For the first time since its establishment in 1948, an African will be heading the World Health Organisation. It's now up to Ethiopia’s “Dr Tedros” to overhaul the lumbering but vital institution, writes KRISTEN VAN SCHIE.
Former Ethiopian health minister Tedros Adhanom Ghebreyesus was elected this week to the top job in health – director-general of the World Health Organisation (WHO).
It’s the first time an African has held the post. And by all accounts, the malaria expert – who radically overhauled his country’s health system and drastically cut down child mortality and HIV infections – seems the man for the job.
But the job ahead is so broad that in a piece penned this week for the medical journal BMJ by Chelsea Clinton and Edinburgh University’s Global Public Health chair Devi Sridhar, the authors said step one for Tedros must be prioritising just what WHO should be doing – and what it should not be doing.
“WHO must clarify what it will not focus on and how it will support other actors – state, intergovernmental, non-governmental, and foundations – who are already tackling those issues,” they write.
A crucial task for the 52-year-old politician will be restoring the reputation of the organisation after its fumbling of the 2014 Ebola epidemic in West Africa that killed 11,000 people.
WHO was roundly criticised after waiting four months to declare the situation an emergency, even as doctors on the ground begged for support while the disease jumped border after border.
Jens Pedersen, humanitarian advisor for Medecins Sans Frontieres (Doctors Without Borders) in South Africa, said that in this sense having an African director of WHO was “very positive”.
“The need for change that is so inherent with regards to WHO comes to expression mostly in Africa,” Pederson told Daily Maverick.
Despite reforms introduced after the disastrous Ebola episode, Pederson said a similarly sluggish response was seen during a Yellow Fever outbreak in Angola and the Democratic Republic of Congo last year.
“It’s clear that things need to change and of course we hope that the new director is the man to do so,” he said.
Securing funding for emergency response will be vital.
Come 1 July, Tedros will be heading a $2-billion budget – made up of taxpayer money from its 194 member states. And he’ll have to account for how that money is spent.
Just days before the globe’s health ministers voted at the World Health Assembly in Geneva, an Associated Press report revealed that WHO spent more on travel expenses in a single year than it did on “Aids, tuberculosis and malaria combined”.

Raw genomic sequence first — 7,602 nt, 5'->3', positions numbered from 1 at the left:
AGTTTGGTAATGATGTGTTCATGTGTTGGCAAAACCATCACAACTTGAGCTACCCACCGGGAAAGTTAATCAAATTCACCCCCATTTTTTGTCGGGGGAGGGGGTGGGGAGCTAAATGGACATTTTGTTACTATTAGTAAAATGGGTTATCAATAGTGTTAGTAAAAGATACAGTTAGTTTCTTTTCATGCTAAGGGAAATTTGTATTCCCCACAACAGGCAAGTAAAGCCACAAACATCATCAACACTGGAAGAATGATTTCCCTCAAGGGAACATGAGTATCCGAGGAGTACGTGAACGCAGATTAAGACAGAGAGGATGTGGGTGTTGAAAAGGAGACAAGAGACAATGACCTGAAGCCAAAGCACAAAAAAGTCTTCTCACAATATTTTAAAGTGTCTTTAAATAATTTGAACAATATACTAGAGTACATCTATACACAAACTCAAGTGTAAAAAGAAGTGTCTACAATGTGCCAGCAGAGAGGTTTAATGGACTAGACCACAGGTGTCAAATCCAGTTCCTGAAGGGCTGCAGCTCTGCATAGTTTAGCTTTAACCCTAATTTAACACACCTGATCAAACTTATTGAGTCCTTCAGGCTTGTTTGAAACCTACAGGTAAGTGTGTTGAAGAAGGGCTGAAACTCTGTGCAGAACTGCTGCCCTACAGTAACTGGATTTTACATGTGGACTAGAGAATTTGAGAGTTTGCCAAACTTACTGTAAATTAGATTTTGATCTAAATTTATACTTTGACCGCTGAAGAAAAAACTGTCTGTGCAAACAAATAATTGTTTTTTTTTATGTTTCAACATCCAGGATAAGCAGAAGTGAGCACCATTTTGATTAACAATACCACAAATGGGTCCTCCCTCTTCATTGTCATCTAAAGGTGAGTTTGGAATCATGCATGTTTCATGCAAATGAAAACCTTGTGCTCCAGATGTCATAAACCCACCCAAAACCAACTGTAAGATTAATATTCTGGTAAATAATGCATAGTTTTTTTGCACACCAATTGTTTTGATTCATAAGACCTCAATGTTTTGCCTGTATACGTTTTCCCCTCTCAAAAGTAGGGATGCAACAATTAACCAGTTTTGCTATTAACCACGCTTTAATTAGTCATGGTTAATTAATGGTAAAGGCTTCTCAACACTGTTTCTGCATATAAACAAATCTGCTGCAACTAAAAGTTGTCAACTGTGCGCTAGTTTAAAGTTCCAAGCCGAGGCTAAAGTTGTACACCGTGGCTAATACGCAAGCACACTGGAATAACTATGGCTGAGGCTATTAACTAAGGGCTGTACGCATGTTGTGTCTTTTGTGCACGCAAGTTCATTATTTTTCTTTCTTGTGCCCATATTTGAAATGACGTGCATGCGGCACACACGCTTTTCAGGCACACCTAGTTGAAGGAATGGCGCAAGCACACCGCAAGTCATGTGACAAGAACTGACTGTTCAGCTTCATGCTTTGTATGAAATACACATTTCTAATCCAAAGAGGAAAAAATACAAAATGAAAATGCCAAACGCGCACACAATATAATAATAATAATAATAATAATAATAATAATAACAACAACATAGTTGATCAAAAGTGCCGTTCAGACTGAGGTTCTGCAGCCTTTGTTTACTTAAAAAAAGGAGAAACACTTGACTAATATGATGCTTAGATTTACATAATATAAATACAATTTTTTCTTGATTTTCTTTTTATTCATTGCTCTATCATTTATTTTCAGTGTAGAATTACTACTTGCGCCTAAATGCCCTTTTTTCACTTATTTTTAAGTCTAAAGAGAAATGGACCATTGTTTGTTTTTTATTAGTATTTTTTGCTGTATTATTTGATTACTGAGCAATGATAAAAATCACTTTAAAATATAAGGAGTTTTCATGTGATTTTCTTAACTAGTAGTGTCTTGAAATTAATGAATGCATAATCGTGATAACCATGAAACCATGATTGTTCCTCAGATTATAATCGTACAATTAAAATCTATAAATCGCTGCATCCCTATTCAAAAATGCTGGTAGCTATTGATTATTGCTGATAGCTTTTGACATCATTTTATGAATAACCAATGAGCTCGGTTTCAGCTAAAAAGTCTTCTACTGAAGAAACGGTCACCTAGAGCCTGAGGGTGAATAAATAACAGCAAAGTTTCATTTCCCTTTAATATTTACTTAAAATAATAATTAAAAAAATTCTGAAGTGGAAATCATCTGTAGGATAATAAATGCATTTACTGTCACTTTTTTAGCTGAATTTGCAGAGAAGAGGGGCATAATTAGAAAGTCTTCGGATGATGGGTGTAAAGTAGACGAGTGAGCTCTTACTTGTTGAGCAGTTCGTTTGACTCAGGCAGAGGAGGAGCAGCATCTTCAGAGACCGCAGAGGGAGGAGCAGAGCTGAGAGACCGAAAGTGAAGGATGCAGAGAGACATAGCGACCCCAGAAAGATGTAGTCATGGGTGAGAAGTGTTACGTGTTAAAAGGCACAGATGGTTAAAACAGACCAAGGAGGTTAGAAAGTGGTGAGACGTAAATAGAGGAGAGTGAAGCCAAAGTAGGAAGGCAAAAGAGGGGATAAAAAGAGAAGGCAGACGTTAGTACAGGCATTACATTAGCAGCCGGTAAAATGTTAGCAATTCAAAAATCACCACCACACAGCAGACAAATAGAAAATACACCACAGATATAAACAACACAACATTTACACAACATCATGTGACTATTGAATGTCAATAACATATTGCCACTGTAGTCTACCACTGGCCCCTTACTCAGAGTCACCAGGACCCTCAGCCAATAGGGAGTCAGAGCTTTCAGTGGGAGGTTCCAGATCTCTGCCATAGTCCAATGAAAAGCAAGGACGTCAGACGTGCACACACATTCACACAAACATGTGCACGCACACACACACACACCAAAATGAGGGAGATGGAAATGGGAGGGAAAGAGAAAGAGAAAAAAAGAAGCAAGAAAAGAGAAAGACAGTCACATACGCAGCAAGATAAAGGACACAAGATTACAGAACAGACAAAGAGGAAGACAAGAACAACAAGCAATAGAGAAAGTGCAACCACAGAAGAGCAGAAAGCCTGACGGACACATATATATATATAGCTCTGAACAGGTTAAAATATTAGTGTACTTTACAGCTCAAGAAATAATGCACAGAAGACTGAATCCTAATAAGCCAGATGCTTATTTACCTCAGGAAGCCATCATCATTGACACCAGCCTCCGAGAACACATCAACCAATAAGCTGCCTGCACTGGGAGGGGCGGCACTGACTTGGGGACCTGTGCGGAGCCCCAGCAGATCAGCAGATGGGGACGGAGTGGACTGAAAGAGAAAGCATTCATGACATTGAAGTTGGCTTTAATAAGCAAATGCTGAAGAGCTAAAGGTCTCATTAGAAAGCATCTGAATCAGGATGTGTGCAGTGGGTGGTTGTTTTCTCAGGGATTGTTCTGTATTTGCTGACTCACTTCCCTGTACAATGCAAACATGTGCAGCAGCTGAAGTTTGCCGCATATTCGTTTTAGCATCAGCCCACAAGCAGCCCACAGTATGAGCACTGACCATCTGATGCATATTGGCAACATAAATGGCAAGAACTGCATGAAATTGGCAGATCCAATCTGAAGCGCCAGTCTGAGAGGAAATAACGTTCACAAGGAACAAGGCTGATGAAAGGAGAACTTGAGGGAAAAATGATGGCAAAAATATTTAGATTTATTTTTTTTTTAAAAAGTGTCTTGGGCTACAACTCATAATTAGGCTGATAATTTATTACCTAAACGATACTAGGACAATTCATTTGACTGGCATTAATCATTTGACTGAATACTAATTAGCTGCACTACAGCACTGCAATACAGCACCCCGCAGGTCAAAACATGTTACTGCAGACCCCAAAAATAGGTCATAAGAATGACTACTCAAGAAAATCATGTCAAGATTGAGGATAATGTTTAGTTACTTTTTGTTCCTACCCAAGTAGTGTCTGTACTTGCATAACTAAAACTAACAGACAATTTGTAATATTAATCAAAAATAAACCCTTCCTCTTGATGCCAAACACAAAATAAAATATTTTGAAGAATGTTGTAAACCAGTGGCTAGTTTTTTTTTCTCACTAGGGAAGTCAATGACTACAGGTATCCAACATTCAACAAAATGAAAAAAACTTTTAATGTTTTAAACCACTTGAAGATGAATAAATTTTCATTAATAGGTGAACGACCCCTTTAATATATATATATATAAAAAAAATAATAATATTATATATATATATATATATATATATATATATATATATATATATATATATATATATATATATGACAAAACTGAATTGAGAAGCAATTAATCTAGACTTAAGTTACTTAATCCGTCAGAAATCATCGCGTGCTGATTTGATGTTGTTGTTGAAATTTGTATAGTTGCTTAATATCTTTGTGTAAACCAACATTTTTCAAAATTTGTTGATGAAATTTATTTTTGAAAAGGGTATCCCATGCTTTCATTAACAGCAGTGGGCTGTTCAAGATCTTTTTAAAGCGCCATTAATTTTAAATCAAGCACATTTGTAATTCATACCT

Meanwhile, a paper published last week in medical journal The Lancet noted that WHO’s emergency programmes “face an annual shortfall of $225-million in funding their epidemic and pandemic prevention and control activities”.
“Tedros will have to ensure that WHO’S new emergency programme is fully funded and operational to ensure the agency can respond quickly and effectively when the next novel outbreak hits,” Georgetown University global health law expert Lawrence Gostin told Daily Maverick via email.
It’s here that Dr Tedros’ previous work as a politician – first as Ethiopia’s health minister from 2005 and later from 2012 as the country’s foreign minister – may prove useful.
He also chaired the board of the Global Fund to Fight Aids, Tuberculosis and Malaria from 2009 to 2011, where he “raised record-breaking resources”, according to his CV.
Changing the culture within the organisation “requires that the new director takes a strong position with and towards the member states”, added Pederson.
“Ultimately, it’s member states via funding but also via policies that drive the WHO trajectory,” he said.
Campaigning on a wide-ranging platform that including universal health coverage, Tedros won out against Pakistan’s Sania Nishtar and the United Kingdom’s David Nabarro.
He replaces China’s Margaret Chan, who has held the post since 2006.
The election took an ugly turn in the final weeks when Gostin himself – an advisor to Nabarro – said that the African Union-backed Tedros had covered up cholera epidemics in his home country.
And while Tedros still came out tops after Tuesday’s vote, taking a definite stand on human rights was vital, Gostin told Daily Maverick.
“Ethiopia has a dismal human rights record,” he said. “Dr Tedros would gain a great deal of credibility among civil society organisations if he powerfully advocated for human rights and the right to health. I would urge him to make this a key priority.” DM
Photo: Ethiopian politician Tedros Adhanom Ghebreyesus, newly elected director general of the World Health Organisation (WHO), answers questions of the journalists about his election at the European headquarters of the United Nations in Geneva, Switzerland, 24 May 20 Photo: EPA/Martial Trezzini
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